In stark contrast to Borne (2017) and Dead Astronauts, which portray a ruined world transfigured by biotech so powerful it feels like magic, or VanderMeer’s iconic Area X trilogy (2014), which chronicles the spread of an alien force that disrupts the world around it, with Hummingbird Salamander it is much more difficult to put your finger on what exactly the Weird aspect is. After the uninhibited rococo bizarreness of Borne and Mord, Hummingbird Salamander very much feels like a change of pace. It takes place in a world that is recognisably our own, without any sentient biotech or bizarre, unknowable alien presences. Nevertheless it remains a profoundly Weird book. The novel serves to highlight just how alienating and bizarre late period capitalism is, that the Weird is the only form of fiction strange enough to help us engage with our current reality. Hummingbird Salamander takes place against a disconcertingly recognisable backdrop of constant climate crisis, rolling pandemics, the collapse of governments. The novel’s creeping sense of unease makes us look at the current state of the world with all its horrors afresh. It’s entirely understandable that Silvina and Jane both reject the world around them in favour of Silvina’s utopian vision of a world in which the ongoing train of death and destruction can be stopped. As Jane gets sucked deeper and deeper into Silvina’s web of conspiracy, the world in which she has been living, working as a manager at a digital security firm, being a mother and wife in a middle-class family, makes less and less sense to her. A powerful sequence in which Jane goes to a work conference shows just how ridiculous the worldview of modern day capitalism is in the face of our disintegrating world. These revelations run through Hummingbird Salamander and situate it firmly within the Weird, whilst demonstrating just how powerful the Weird can be as a tool for defamiliarizing the increasingly bizarre aspects of our lives we are in danger of coming to terms with.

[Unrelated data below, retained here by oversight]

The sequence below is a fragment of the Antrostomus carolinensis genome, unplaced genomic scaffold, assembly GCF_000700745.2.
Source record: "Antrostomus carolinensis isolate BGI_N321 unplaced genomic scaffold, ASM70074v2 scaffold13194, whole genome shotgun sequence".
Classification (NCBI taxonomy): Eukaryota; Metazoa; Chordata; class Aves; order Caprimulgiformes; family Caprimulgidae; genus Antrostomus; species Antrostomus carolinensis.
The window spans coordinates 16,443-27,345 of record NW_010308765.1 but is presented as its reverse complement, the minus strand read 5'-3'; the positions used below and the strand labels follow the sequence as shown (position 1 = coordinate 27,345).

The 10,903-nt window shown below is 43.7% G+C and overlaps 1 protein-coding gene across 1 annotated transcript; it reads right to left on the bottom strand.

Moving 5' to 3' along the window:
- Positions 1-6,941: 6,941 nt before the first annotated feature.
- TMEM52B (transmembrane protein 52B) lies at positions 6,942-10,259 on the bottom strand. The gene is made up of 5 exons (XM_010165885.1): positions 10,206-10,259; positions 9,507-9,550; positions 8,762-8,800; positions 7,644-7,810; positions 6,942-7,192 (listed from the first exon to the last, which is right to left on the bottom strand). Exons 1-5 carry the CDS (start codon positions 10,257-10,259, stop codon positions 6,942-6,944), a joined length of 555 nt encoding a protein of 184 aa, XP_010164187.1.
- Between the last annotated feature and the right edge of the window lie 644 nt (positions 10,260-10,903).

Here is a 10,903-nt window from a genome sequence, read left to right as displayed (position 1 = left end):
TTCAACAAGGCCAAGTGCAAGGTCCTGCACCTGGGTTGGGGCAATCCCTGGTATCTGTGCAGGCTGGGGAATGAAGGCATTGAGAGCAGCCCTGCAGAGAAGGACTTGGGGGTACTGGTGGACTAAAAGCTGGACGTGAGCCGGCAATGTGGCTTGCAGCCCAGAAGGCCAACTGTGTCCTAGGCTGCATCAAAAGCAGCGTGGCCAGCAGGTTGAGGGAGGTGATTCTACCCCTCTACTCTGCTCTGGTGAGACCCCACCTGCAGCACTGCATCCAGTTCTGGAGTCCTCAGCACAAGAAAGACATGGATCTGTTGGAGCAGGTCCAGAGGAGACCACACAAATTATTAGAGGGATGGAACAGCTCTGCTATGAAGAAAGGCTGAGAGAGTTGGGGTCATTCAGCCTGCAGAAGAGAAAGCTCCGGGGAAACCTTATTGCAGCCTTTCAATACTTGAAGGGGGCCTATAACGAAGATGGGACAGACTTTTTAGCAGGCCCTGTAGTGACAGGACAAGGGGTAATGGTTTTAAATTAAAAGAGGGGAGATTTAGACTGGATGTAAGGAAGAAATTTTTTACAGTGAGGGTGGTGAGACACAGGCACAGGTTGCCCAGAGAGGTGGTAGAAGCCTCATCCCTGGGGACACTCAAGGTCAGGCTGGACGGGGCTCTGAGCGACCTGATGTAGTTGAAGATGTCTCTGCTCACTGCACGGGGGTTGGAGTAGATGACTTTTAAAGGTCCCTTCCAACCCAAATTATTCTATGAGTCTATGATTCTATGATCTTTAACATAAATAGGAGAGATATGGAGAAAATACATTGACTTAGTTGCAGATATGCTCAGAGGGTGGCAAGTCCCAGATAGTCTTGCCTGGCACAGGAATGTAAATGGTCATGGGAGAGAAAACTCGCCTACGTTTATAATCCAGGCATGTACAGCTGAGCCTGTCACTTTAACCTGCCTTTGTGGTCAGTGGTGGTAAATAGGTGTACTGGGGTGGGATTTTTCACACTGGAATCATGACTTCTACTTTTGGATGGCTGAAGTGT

At the heart of the novel is the twinned metaphor of the hummingbird and the salamander. The hummingbird Silvina leaves for Jane is an extinct species, one that has undergone increasingly epic migration journeys as its natural habitats are destroyed, heroically trying to carve out a life for itself as the world it understands falls away. This echoes where humanity is now, desperately trying to recoup the life we used to lead in a world where this is increasingly impossible. The salamander is an indicator species used by scientists and ecologists as a warning about danger to the environment. It absorbs oxygen directly through its skin, a more intimate relationship to the ecosystem around it that puts it at danger of poisons in its environment. Silvina’s vision, which Jane may bring about, is of a world where humans share this direct interface with their environment, where we feel viscerally that the damage we do to the environment we do to ourselves. It is this perspective that we must share with the salamander if we are to survive instead of causing our own destruction.